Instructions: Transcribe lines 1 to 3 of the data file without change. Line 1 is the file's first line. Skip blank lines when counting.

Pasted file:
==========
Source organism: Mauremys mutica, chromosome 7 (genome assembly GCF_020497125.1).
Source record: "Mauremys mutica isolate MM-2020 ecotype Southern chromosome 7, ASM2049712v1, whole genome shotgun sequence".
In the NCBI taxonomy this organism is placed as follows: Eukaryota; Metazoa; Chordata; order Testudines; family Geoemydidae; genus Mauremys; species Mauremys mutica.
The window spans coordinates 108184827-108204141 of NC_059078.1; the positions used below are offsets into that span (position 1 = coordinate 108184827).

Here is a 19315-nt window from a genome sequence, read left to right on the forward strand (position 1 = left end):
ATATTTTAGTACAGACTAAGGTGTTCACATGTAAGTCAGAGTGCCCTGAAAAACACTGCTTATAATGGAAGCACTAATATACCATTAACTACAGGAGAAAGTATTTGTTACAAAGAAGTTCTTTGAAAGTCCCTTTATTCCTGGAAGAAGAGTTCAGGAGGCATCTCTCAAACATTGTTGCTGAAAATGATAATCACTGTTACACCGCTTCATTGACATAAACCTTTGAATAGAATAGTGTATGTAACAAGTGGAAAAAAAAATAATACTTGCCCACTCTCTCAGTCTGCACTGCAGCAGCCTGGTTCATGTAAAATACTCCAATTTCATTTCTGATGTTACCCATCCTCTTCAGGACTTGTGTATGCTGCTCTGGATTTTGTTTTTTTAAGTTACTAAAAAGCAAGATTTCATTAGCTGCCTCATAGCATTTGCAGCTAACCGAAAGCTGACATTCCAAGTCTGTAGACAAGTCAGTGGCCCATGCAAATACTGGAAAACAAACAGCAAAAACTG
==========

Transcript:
Source organism: Mauremys mutica, chromosome 7 (genome assembly GCF_020497125.1).
Source record: "Mauremys mutica isolate MM-2020 ecotype Southern chromosome 7, ASM2049712v1, whole genome shotgun sequence".
In the NCBI taxonomy this organism is placed as follows: Eukaryota; Metazoa; Chordata; order Testudines; family Geoemydidae; genus Mauremys; species Mauremys mutica.